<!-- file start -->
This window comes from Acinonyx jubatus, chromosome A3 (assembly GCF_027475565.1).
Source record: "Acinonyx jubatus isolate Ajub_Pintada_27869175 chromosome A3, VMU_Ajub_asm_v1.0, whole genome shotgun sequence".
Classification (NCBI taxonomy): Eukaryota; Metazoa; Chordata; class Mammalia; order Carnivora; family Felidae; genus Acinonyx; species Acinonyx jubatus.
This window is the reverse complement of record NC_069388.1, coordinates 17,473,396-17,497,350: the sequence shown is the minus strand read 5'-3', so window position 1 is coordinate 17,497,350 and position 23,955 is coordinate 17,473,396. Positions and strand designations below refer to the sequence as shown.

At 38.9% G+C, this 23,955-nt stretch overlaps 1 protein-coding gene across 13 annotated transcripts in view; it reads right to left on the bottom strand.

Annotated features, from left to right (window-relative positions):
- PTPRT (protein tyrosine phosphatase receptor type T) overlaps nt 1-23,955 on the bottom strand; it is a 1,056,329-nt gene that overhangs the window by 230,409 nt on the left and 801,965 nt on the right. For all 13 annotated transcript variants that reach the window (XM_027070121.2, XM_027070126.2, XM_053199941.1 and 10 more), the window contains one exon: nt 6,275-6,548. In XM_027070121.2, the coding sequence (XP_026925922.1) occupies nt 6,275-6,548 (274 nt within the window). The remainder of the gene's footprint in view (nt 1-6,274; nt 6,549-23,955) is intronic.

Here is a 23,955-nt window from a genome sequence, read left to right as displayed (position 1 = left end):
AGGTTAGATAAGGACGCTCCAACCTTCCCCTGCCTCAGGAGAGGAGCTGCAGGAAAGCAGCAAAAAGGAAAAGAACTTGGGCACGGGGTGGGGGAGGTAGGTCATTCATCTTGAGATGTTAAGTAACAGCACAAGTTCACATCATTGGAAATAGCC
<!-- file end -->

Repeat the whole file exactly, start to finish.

This window comes from Acinonyx jubatus, chromosome A3 (assembly GCF_027475565.1).
Source record: "Acinonyx jubatus isolate Ajub_Pintada_27869175 chromosome A3, VMU_Ajub_asm_v1.0, whole genome shotgun sequence".
Classification (NCBI taxonomy): Eukaryota; Metazoa; Chordata; class Mammalia; order Carnivora; family Felidae; genus Acinonyx; species Acinonyx jubatus.
This window is the reverse complement of record NC_069388.1, coordinates 17,473,396-17,497,350: the sequence shown is the minus strand read 5'-3', so window position 1 is coordinate 17,497,350 and position 23,955 is coordinate 17,473,396. Positions and strand designations below refer to the sequence as shown.

At 38.9% G+C, this 23,955-nt stretch overlaps 1 protein-coding gene across 13 annotated transcripts in view; it reads right to left on the bottom strand.

Annotated features, from left to right (window-relative positions):
- PTPRT (protein tyrosine phosphatase receptor type T) overlaps nt 1-23,955 on the bottom strand; it is a 1,056,329-nt gene that overhangs the window by 230,409 nt on the left and 801,965 nt on the right. For all 13 annotated transcript variants that reach the window (XM_027070121.2, XM_027070126.2, XM_053199941.1 and 10 more), the window contains one exon: nt 6,275-6,548. In XM_027070121.2, the coding sequence (XP_026925922.1) occupies nt 6,275-6,548 (274 nt within the window). The remainder of the gene's footprint in view (nt 1-6,274; nt 6,549-23,955) is intronic.

Here is a 23,955-nt window from a genome sequence, read left to right as displayed (position 1 = left end):
AGGTTAGATAAGGACGCTCCAACCTTCCCCTGCCTCAGGAGAGGAGCTGCAGGAAAGCAGCAAAAAGGAAAAGAACTTGGGCACGGGGTGGGGGAGGTAGGTCATTCATCTTGAGATGTTAAGTAACAGCACAAGTTCACATCATTGGAAATAGCC